Never saw it coming, what he said. Not at all. This was an interview about one man’s love and heartbreak for the Oakland Raiders. Not that David Carrillo had to say much. His office is a shrine to the team, with the 70 Raiders pictures hanging from the four walls surrounding the nine Raiders coffee mugs and drinking glasses, the five Raiders helmets, the four Raiders clocks, the two pair of infant Raiders baby shoes. All that was missing was a Raiders partridge in a Raiders pear tree.
Carrillo, a Cloverdale resident since 1987 who works as a material control manager for an air-brake manufacturer, had been filling his sentences with phrases like “they are like a family to me” and “they are an extension of who I am.” Tears were in his eyes. He was clutching the words before they came out, weighing their import. He was setting himself up for the courage to say the horrible, the unspeakable, the so incredibly tragic.
“My dad killed my mom when I was four months old,” Carrillo said.
The sentence hung silently in the air, inviting no response. Not like one could say, “And who’s your favorite Raider?”
Carrillo, 51, had his 22-year-old son, Isaac, with him. Both had moist eyes. The office walls disappeared. There was just That Sentence floating between us. Without saying so, I was begging David to say something. Anything. He did.
“That mother’s love,” Carrillo said, “I never had it.”
That family love, he never had it.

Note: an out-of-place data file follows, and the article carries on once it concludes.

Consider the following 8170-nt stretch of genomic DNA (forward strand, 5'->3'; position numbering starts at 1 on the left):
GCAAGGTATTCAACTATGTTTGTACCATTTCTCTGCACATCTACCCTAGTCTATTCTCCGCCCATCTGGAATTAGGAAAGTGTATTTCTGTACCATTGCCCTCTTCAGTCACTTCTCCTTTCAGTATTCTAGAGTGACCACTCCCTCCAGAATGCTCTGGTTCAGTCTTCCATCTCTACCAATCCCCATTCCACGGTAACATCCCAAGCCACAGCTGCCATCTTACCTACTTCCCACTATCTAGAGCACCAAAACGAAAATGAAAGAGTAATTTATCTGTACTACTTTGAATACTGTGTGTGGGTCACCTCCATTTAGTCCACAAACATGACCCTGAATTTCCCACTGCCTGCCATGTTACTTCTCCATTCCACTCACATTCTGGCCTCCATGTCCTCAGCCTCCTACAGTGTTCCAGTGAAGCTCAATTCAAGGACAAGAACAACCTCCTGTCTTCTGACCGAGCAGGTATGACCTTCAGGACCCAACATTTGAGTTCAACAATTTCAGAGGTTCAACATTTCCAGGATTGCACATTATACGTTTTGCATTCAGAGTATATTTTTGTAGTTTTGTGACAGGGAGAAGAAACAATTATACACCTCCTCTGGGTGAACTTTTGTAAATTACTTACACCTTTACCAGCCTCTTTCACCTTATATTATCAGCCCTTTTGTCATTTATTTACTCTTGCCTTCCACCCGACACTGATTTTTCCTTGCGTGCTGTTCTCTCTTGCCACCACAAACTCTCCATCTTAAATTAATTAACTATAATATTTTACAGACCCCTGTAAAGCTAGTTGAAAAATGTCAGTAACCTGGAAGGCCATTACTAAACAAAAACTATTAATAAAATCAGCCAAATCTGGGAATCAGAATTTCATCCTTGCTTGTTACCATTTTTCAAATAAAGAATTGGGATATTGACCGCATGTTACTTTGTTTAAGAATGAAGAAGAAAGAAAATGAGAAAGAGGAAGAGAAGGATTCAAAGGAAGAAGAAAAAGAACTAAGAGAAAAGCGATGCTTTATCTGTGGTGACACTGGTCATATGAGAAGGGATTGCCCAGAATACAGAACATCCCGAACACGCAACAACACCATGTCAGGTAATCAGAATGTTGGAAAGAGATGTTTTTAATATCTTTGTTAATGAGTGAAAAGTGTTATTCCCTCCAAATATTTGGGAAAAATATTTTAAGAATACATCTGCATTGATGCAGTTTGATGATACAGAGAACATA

His dad went to prison, did his time, and was released. Killed again, went back again. Released again. The pattern repeated one more time and this time his father never left prison. He passed away a few years ago. Carrillo, 51, made a sour-apple face when asked if he had communicated with his father. Carrillo was sent from San Jose to Fresno to live with his grandparents. Emmet and Elma did their best to ease his pain, but sometimes it wasn’t enough.
“I’d hear a kid say he got into a fight with his mother because she was such a b----,” Carrillo said. “It would hit me really hard.”
His temperature would boil. Didn’t the kid know how lucky he was to have a mother? Carrillo would complete that question with a punch or two. “The last time, I was 15,” he said.
That’s when the Oakland Raiders came into his life. That’s when David Carrillo found someone to love. It was the ’70s. The Raiders were wild and reckless and daring and Carrillo plugged his emotions into the team, hard-wired he was to every injustice they suffered, every mountaintop they scaled.
The Raiders were his second skin. Carrillo felt good because they felt good. Every time they won, Carrillo took another step away from loneliness. The Raiders were outside the norm, not part of the good ol’ boy NFL owner network. That made them even more appealing to Carrillo. With no mother and a felon for a father, Carrillo had been outside the norm ever since he could remember.
“My passion (for the Raiders) definitely stemmed from that,” Carrillo said.
Carrillo poured his love into the Raiders. He’d take his annual vacation and go to the Raiders’ training camp in Napa. As a season ticket holder when they returned from Los Angeles in 1995, Carrillo’s favorite Raider is Marcus Allen. Carrillo thinks so much of the retired Hall of Fame running back that he named his four dogs and two birds “Marcus.” Of course, the dogs didn’t all exist at the same time. When one pit bull Marcus died, he was replaced by another pit bull Marcus (there was a Rottweiler in there). Same with the parakeet and cockatiel.